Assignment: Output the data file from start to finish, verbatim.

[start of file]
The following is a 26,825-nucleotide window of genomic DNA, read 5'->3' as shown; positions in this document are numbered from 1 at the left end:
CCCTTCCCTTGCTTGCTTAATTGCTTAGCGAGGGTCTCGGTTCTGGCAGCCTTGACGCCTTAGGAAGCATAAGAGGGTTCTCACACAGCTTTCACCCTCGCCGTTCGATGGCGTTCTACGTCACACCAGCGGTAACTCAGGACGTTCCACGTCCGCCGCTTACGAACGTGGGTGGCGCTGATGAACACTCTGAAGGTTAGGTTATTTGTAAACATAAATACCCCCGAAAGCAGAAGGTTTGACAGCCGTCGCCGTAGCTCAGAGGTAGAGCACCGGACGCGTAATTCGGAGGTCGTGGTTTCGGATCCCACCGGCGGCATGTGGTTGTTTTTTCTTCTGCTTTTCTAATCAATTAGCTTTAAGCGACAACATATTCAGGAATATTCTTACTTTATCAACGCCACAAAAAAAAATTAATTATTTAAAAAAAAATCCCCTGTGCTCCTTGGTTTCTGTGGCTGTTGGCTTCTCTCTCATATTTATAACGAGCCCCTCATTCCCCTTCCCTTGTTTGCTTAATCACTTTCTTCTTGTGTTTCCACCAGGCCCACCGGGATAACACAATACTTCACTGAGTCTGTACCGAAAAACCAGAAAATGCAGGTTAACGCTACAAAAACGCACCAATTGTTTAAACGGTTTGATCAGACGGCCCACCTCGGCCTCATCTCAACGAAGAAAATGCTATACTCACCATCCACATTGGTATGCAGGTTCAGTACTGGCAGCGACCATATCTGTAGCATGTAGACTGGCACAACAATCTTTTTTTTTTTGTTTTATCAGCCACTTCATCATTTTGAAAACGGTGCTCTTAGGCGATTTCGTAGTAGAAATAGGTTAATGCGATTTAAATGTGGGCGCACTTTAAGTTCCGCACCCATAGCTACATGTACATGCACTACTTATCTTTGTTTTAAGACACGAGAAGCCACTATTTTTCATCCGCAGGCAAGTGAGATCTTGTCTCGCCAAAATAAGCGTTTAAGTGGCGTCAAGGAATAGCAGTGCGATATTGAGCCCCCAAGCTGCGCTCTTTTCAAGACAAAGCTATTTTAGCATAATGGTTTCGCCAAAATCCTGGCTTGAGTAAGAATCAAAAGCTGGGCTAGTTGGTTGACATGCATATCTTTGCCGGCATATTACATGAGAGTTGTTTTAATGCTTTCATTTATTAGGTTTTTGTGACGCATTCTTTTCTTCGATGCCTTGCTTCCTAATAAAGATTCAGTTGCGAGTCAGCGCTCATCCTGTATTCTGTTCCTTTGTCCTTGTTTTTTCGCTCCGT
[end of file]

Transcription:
The following is a 26,825-nucleotide window of genomic DNA, read 5'->3' as shown; positions in this document are numbered from 1 at the left end:
CCCTTCCCTTGCTTGCTTAATTGCTTAGCGAGGGTCTCGGTTCTGGCAGCCTTGACGCCTTAGGAAGCATAAGAGGGTTCTCACACAGCTTTCACCCTCGCCGTTCGATGGCGTTCTACGTCACACCAGCGGTAACTCAGGACGTTCCACGTCCGCCGCTTACGAACGTGGGTGGCGCTGATGAACACTCTGAAGGTTAGGTTATTTGTAAACATAAATACCCCCGAAAGCAGAAGGTTTGACAGCCGTCGCCGTAGCTCAGAGGTAGAGCACCGGACGCGTAATTCGGAGGTCGTGGTTTCGGATCCCACCGGCGGCATGTGGTTGTTTTTTCTTCTGCTTTTCTAATCAATTAGCTTTAAGCGACAACATATTCAGGAATATTCTTACTTTATCAACGCCACAAAAAAAAATTAATTATTTAAAAAAAAATCCCCTGTGCTCCTTGGTTTCTGTGGCTGTTGGCTTCTCTCTCATATTTATAACGAGCCCCTCATTCCCCTTCCCTTGTTTGCTTAATCACTTTCTTCTTGTGTTTCCACCAGGCCCACCGGGATAACACAATACTTCACTGAGTCTGTACCGAAAAACCAGAAAATGCAGGTTAACGCTACAAAAACGCACCAATTGTTTAAACGGTTTGATCAGACGGCCCACCTCGGCCTCATCTCAACGAAGAAAATGCTATACTCACCATCCACATTGGTATGCAGGTTCAGTACTGGCAGCGACCATATCTGTAGCATGTAGACTGGCACAACAATCTTTTTTTTTTTGTTTTATCAGCCACTTCATCATTTTGAAAACGGTGCTCTTAGGCGATTTCGTAGTAGAAATAGGTTAATGCGATTTAAATGTGGGCGCACTTTAAGTTCCGCACCCATAGCTACATGTACATGCACTACTTATCTTTGTTTTAAGACACGAGAAGCCACTATTTTTCATCCGCAGGCAAGTGAGATCTTGTCTCGCCAAAATAAGCGTTTAAGTGGCGTCAAGGAATAGCAGTGCGATATTGAGCCCCCAAGCTGCGCTCTTTTCAAGACAAAGCTATTTTAGCATAATGGTTTCGCCAAAATCCTGGCTTGAGTAAGAATCAAAAGCTGGGCTAGTTGGTTGACATGCATATCTTTGCCGGCATATTACATGAGAGTTGTTTTAATGCTTTCATTTATTAGGTTTTTGTGACGCATTCTTTTCTTCGATGCCTTGCTTCCTAATAAAGATTCAGTTGCGAGTCAGCGCTCATCCTGTATTCTGTTCCTTTGTCCTTGTTTTTTCGCTCCGT